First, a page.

You’ve often said that Irish poets can be complacent or insular, and have argued for more engagement in the social life of our communities and countries. Is there a difference between how writers from North and South align themselves to the social or political world?

Irish poets in the Republic have not in the main shown a readiness to confront social issues, either in their work or by letters or articles for publication. Throughout the revelations, tribunals, political scandals, there has been a bothersome silence here.

It takes a different social and ethical background to create a notion of public responsibility, of a greater good, of doing the honourable thing, the British had it, for all their faults, and so too did Ulster people, imbued with a Presbyterian or Dissenter righteousness.

It seems to me that in the north of Ireland, the Troubles ensured that writers were not fooled by the misuse of political language, of language in general, and they produced a body of work, not all of which is brilliant or timeless, but which nonetheless confronted head-on, and often bravely, the frequently debauched language of politics.

This was important to them because they dealt in language and the results of misuse of language – of un-language – was visible all around them in violence, prejudice and murder. They produced a corrective, if you like. A tension between the writer as individual and the writer as someone-who-might-be-killed-today-like-anyone-else-or-knows-someone-who-has-been, to exaggerate a little, produced a literary reaction, a voice. And this was supported by, again, a very Presbyterian refusal to be shut-up. Northern Catholics, being as different in outlook from their southern counterparts as can be imagined, reacted by unconsciously echoing ‘Ulster says No!’ when it came to being quiet and timid in the face of political outrage.

One way of bringing poetry closer to public life is through events and institutions – you might call it infrastructure. You founded Galway city's annual literature festival Cúirt, and more recently, the Western Writers Centre. Yet you often come across as sceptical of established institutions in the arts. Do you feel a conflict between your work as a poet and your work in or with institutions?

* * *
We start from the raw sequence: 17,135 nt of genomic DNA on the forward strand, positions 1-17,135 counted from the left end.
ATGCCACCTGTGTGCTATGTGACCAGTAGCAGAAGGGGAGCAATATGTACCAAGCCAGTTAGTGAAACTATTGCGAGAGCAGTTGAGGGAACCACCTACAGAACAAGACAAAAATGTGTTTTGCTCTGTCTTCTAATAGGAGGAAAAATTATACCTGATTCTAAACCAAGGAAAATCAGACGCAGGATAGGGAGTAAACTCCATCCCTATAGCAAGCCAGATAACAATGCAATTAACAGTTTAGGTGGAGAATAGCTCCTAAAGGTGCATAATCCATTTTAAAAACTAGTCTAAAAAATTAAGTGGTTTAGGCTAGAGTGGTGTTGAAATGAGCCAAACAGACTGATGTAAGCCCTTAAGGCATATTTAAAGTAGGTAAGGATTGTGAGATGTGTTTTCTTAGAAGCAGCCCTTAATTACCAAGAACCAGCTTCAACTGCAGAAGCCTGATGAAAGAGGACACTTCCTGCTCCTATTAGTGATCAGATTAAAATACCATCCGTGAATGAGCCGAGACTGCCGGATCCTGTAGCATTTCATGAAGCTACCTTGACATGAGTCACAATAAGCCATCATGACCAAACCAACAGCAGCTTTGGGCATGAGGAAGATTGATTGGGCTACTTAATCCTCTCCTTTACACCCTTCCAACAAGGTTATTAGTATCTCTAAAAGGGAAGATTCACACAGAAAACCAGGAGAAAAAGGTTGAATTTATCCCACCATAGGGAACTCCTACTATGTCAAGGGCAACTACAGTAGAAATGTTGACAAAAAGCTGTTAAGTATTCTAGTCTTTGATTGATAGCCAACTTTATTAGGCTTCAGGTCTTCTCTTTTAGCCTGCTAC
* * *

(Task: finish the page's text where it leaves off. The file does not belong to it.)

My contribution in the way you mean to the arts in Galway has always been fraught with opposition; no sooner was the first Cúirt a success than efforts were made to dump me, and this eventually was done. That affected me deeply, it was, and not only in my view, a shameful act. The Writers’ Centre too has met with silent or anonymous opposition.

Generally, I am very sceptical about arts institutions, particularly those that do not have artists working for them. There are careers to be made which have nothing to do with the practise of or welfare of art. I’ve seen that.

Yet once I take an Arts Council grant, am I damned anyway? Once I apply on behalf of an organisation for a grant, am I similarly compromised? The short answer is yes, I am.

No artist can work with a state arts’ body for long and not come away sceptical, even a little damaged, in the end. One witnesses the constant bastardising of one’s art. There’s nothing transcendent, nothing spiritual. Little enough is judged on merit anyway; there’s more lobbying than any artist has the energy for. Every artist should strive to be as independent from applying for grants and that sort of thing as he or she can be. The actual act of writing or creating is so far removed from the head-space it takes to be an administrator that it’s unreal.  Artists don’t need administrators. Arts councils can’t appreciate that.